Introduction To The World Of Chess
The game of chess is a recreational activity that involves two people competing on a board game. Chess is undoubtedly one of the world’s most popular board games, as shown by its official organizational structure and huge involvement in competitive events.
The objective of the chess game is to capture the opponent’s king, using the chess pieces assigned to the player. Checkmate, which is a term used to describe a captured king, is when the king cannot be positioned anywhere to defend itself.
A player can also resign and relinquish the chess game to the opponent if the former does not to pursue the game any further, in which the latter wins the game.
HISTORY OF CHESS
The history of chess spans over 1500 years. The earliest predecessor of the game probably originated in India, before the 6th century AD; a minority of historians believe the game originated in China. From India, the game spread to Persia. When the Arabs conquered Persia, chess was taken up by the Muslim world and subsequently spread to Southern Europe. In Europe, chess evolved into roughly its current form in the 15th century. The “Romantic Era of Chess” was the predominant chess playing style down to the 1880s. It was characterized by swashbuckling attacks, clever combinations, brash piece sacrifices and dynamic games. Winning was secondary to winning with style. These games were focused more on artistic expression, rather than technical mastery or long-term planning. The Romantic era of play was followed by the Scientific, Hypermodern, and New Dynamism eras.
In the second half of the 19th century, modern chess tournament play began, and the first World Chess Championship was held in 1886. The 20th century saw great leaps forward in chess theory and the establishment of the World Chess Federation (FIDE). Developments in the 21st century include use of computers for analysis, which originated in the 1970s with the first programmed chess games on the market. Online gaming appeared in the mid-1990s.
MODERN COMPETITIVE CHESS
Competitive chess became visible in 1834, and the 1851 London Chess tournament raised concerns about the time taken by the players to deliberate their moves. On recording time it was found that players often took hours to analyze moves, and one player took as much as two hours and 20 minutes to think over a single move at the London tournament. The following years saw the development of speed chess, five-minute chess and the most popular variant, a version allowing a bank of time to each player in which to play a previously agreed number of moves, e.g. two hours for 30 moves. In the final variant, the player who made the predetermined number of moves in the agreed time received additional time budget for his next moves. Penalties for exceeding a time limit came in form of fines and forfeiture. Since fines were easy to bear for professional players, forfeiture became the only effective penalty; this added “lost on time” to the traditional means of losing such as checkmate and resigning.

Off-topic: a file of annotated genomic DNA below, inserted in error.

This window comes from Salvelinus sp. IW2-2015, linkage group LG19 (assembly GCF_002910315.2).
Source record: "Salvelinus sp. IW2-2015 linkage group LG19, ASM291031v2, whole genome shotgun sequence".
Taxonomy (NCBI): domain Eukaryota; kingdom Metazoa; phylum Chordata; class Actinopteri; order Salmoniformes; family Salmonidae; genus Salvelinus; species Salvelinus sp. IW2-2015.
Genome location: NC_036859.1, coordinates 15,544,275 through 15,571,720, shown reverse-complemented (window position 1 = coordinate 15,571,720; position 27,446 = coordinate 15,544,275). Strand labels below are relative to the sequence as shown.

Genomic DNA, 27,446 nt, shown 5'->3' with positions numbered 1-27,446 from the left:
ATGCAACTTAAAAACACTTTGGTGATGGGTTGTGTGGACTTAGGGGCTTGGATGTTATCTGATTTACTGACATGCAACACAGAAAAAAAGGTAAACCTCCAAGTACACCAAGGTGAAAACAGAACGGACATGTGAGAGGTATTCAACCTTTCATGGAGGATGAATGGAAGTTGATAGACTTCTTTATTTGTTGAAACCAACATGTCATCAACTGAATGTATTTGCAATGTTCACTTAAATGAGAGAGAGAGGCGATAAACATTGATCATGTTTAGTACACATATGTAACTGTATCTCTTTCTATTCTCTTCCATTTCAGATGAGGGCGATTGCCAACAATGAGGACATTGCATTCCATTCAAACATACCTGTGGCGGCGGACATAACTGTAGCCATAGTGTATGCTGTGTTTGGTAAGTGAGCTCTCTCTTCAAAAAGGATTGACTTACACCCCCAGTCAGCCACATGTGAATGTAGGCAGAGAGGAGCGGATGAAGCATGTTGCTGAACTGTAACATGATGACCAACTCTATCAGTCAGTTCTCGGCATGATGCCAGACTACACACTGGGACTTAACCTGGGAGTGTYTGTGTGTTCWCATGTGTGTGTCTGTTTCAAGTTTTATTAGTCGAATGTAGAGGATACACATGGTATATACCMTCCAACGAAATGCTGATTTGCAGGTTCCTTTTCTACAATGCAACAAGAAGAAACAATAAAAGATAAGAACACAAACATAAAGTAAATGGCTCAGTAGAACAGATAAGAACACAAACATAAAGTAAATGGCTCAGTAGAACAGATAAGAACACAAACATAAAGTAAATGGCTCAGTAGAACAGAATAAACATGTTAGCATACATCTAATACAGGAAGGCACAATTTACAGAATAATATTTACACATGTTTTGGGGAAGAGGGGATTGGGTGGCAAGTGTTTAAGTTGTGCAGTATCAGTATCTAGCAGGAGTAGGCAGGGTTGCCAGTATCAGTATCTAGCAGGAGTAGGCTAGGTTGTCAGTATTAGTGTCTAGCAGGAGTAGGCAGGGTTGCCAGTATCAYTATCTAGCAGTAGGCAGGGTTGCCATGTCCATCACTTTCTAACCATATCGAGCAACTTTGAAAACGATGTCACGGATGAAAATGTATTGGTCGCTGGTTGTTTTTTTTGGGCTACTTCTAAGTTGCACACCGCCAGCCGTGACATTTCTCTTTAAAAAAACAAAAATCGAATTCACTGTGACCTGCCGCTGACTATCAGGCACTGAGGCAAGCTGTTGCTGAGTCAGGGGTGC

In 1861 the first time limits, using sandglasses, were employed in a tournament match at Bristol, England. The sandglasses were later replaced by pendulums. Modern clocks, consisting of two parallel timers with a small button for a player to press after completing a move, were later employed to aid the players. A tiny latch called a flag further helped settle arguments over players exceeding time limit at the turn of the 19th century.
Another problem that arose in competitive chess was when adjourning a game for a meal break or overnight. The player who moved last before adjournment would be at a disadvantage, as the other player would have a long period to analyze before having to make a reply when the game was resumed. Preventing access to a chess set to work out moves during the adjournment would not stop him from analyzing the position in his head. Various strange ideas were attempted, but the eventual solution was the “sealed move”. The final move before adjournment is not made on the board but instead is written on a piece of paper which the referee seals in an envelope and keeps safe. When the game is continued after adjournment, the referee makes the sealed move and the players resume.